“In GGV, there’s not any water filling stations that are close by,” Genett said. “There’s Commons, but that’s limited by card swipes, and even then, out of the three water dispensers there, only one of which I’ve had consistent luck with. We have the kitchen sink. That’s it. So if I want cold water, I have to go to Commons and remember which machine dispenses good water, or I have to hike to Wawa and get free water from there.”
Though the lack of water fountains remains a present issue, air conditioning units have been installed on the third floor of GGV, as well as other similarly un-air conditioned dorms. According to Associate Director of University News Erin Zagursky, the decision was not based on any particular heat metric, but rather because of complaints from the College community.
“The decision was based on feedback from residents, parents and staff members — not a specific temperature or heat index number,” Zagursky wrote in an email. “Because such factors as the number of people in a building, the design of each structure and air flow can affect how people experience temperature, Residence Life and Facilities Management will continue to determine if such interventions are needed in the future on a case-by-case basis.”
Students like Genett point to student feedback as the catalyst for this change in policy.
“There were several events where people in Green and Gold Village were chanting, ‘who are we? GGV! What do we need? A/C!,’” Genett said.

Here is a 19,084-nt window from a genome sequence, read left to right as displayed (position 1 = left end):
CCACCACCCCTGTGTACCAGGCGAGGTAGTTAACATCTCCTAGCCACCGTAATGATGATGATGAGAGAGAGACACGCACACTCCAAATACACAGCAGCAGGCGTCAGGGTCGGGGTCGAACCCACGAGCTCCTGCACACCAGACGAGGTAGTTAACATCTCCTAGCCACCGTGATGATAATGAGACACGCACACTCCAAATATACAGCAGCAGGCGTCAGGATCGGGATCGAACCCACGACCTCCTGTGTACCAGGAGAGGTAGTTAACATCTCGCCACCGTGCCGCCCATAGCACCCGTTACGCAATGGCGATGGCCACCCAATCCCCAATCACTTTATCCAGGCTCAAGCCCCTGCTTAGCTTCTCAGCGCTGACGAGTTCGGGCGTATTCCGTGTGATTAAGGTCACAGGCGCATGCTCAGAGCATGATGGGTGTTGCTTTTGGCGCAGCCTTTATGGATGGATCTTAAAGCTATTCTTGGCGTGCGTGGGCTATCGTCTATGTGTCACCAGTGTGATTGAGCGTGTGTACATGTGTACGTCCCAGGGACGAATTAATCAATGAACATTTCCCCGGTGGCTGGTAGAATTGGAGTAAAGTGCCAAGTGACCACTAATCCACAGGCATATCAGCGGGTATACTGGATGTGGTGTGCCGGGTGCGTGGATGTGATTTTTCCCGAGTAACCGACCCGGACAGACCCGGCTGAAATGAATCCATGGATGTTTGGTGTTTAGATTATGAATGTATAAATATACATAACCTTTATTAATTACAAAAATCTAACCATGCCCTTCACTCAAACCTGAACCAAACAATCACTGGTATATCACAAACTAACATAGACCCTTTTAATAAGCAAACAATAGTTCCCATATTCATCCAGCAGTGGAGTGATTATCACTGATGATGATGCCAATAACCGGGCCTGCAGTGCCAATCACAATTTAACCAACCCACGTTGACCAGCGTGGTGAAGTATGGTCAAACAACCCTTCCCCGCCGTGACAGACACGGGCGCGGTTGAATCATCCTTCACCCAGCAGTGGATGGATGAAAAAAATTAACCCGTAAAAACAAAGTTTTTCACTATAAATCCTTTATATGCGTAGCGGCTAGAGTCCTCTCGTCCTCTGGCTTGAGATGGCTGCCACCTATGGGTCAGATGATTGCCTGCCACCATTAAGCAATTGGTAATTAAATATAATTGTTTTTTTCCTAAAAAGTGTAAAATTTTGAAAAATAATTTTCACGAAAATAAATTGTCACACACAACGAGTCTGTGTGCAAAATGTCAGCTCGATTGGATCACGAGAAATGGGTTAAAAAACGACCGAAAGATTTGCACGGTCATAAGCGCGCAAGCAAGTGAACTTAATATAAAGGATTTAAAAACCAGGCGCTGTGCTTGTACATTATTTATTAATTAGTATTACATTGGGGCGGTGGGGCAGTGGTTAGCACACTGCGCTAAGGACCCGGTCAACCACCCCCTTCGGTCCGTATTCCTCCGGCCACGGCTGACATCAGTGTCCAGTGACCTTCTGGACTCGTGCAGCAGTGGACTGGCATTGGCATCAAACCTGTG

However, additional A/C units are few and far between, largely because of the limited power systems in older campus buildings.
“As Residence Life told residents in an email, the power and ventilation systems in these buildings were not designed to be able to sustain window units in each room,” Zagursky wrote. “Doing so could cause power outages and other issues, including increased mold and mildew growth.”
Residents in halls with increased A/C window units were instructed to avoid using high-energy appliances, like microwaves or hair dryers, while the A/C is running, signaling the temporary nature of the solution. However, students like Genett point to the looming threat of climate change, making this temporary solution untenable for the future.
“As global warming becomes more of a threat, these situations are only going to get worse from here,” Genett said. “Class of 2026? I’m pretty sure some of them are actually going to die next year.”
However, Zagursky says the College is working on a long-term plan to address the problem of lackluster infrastructure.
“While the steps taken to address the extreme heat are temporary, the university is finalizing a master plan for residence halls that will provide permanent solutions to these issues,” Zagursky wrote. “We expect that plan to be completed in fall 2021 and published on the W&M website. In the meantime, if students have concerns, they may contact email@example.com.”
But for students like Cairns, who lived in an un-airconditioned GGV, drastic measures are needed.
“I think it’s time for that building to go,” Cairns said. “I love the community, everybody in my hall is really nice, but the hall itself, it maybe could be used for a different purpose, but not for living.